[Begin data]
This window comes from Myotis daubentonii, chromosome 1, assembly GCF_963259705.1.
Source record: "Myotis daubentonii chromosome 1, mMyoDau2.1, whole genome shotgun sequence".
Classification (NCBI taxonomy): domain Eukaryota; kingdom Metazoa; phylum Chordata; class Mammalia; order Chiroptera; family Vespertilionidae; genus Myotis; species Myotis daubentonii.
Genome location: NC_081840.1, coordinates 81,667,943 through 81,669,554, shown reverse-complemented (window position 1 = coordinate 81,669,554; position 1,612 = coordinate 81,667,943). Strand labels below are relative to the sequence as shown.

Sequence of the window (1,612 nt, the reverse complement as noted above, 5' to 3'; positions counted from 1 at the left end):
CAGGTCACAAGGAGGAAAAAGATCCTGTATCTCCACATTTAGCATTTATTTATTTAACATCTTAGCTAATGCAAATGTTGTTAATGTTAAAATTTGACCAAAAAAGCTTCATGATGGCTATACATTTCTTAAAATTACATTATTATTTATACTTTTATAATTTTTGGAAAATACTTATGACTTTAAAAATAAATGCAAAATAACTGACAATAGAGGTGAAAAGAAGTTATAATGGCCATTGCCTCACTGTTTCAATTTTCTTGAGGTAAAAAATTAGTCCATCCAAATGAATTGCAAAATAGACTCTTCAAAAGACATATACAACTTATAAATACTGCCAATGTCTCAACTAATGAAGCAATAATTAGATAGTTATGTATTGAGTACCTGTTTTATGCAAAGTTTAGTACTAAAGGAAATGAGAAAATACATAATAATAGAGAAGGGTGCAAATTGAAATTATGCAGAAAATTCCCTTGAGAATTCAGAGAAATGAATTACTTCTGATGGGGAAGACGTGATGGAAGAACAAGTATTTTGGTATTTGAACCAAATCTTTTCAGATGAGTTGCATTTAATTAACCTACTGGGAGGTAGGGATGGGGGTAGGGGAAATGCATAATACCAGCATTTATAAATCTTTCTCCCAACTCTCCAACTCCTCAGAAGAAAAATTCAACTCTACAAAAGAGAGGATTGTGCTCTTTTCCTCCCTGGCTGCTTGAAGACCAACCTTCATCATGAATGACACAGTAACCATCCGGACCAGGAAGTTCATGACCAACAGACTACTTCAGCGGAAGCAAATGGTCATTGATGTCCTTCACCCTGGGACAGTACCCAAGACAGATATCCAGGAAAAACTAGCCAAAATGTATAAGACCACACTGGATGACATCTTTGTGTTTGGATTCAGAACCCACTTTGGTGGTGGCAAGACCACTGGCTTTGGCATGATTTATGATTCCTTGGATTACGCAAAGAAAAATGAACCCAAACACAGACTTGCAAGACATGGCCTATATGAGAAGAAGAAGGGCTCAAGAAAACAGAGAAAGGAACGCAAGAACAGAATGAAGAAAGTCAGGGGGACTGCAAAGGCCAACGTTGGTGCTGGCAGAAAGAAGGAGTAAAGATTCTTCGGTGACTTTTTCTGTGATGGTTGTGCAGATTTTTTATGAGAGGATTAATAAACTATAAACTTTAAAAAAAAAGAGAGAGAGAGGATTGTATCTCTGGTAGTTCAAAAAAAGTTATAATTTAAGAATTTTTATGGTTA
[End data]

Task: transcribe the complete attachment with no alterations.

This window comes from Myotis daubentonii, chromosome 1, assembly GCF_963259705.1.
Source record: "Myotis daubentonii chromosome 1, mMyoDau2.1, whole genome shotgun sequence".
Classification (NCBI taxonomy): domain Eukaryota; kingdom Metazoa; phylum Chordata; class Mammalia; order Chiroptera; family Vespertilionidae; genus Myotis; species Myotis daubentonii.
Genome location: NC_081840.1, coordinates 81,667,943 through 81,669,554, shown reverse-complemented (window position 1 = coordinate 81,669,554; position 1,612 = coordinate 81,667,943). Strand labels below are relative to the sequence as shown.

Sequence of the window (1,612 nt, the reverse complement as noted above, 5' to 3'; positions counted from 1 at the left end):
CAGGTCACAAGGAGGAAAAAGATCCTGTATCTCCACATTTAGCATTTATTTATTTAACATCTTAGCTAATGCAAATGTTGTTAATGTTAAAATTTGACCAAAAAAGCTTCATGATGGCTATACATTTCTTAAAATTACATTATTATTTATACTTTTATAATTTTTGGAAAATACTTATGACTTTAAAAATAAATGCAAAATAACTGACAATAGAGGTGAAAAGAAGTTATAATGGCCATTGCCTCACTGTTTCAATTTTCTTGAGGTAAAAAATTAGTCCATCCAAATGAATTGCAAAATAGACTCTTCAAAAGACATATACAACTTATAAATACTGCCAATGTCTCAACTAATGAAGCAATAATTAGATAGTTATGTATTGAGTACCTGTTTTATGCAAAGTTTAGTACTAAAGGAAATGAGAAAATACATAATAATAGAGAAGGGTGCAAATTGAAATTATGCAGAAAATTCCCTTGAGAATTCAGAGAAATGAATTACTTCTGATGGGGAAGACGTGATGGAAGAACAAGTATTTTGGTATTTGAACCAAATCTTTTCAGATGAGTTGCATTTAATTAACCTACTGGGAGGTAGGGATGGGGGTAGGGGAAATGCATAATACCAGCATTTATAAATCTTTCTCCCAACTCTCCAACTCCTCAGAAGAAAAATTCAACTCTACAAAAGAGAGGATTGTGCTCTTTTCCTCCCTGGCTGCTTGAAGACCAACCTTCATCATGAATGACACAGTAACCATCCGGACCAGGAAGTTCATGACCAACAGACTACTTCAGCGGAAGCAAATGGTCATTGATGTCCTTCACCCTGGGACAGTACCCAAGACAGATATCCAGGAAAAACTAGCCAAAATGTATAAGACCACACTGGATGACATCTTTGTGTTTGGATTCAGAACCCACTTTGGTGGTGGCAAGACCACTGGCTTTGGCATGATTTATGATTCCTTGGATTACGCAAAGAAAAATGAACCCAAACACAGACTTGCAAGACATGGCCTATATGAGAAGAAGAAGGGCTCAAGAAAACAGAGAAAGGAACGCAAGAACAGAATGAAGAAAGTCAGGGGGACTGCAAAGGCCAACGTTGGTGCTGGCAGAAAGAAGGAGTAAAGATTCTTCGGTGACTTTTTCTGTGATGGTTGTGCAGATTTTTTATGAGAGGATTAATAAACTATAAACTTTAAAAAAAAAGAGAGAGAGAGGATTGTATCTCTGGTAGTTCAAAAAAAGTTATAATTTAAGAATTTTTATGGTTA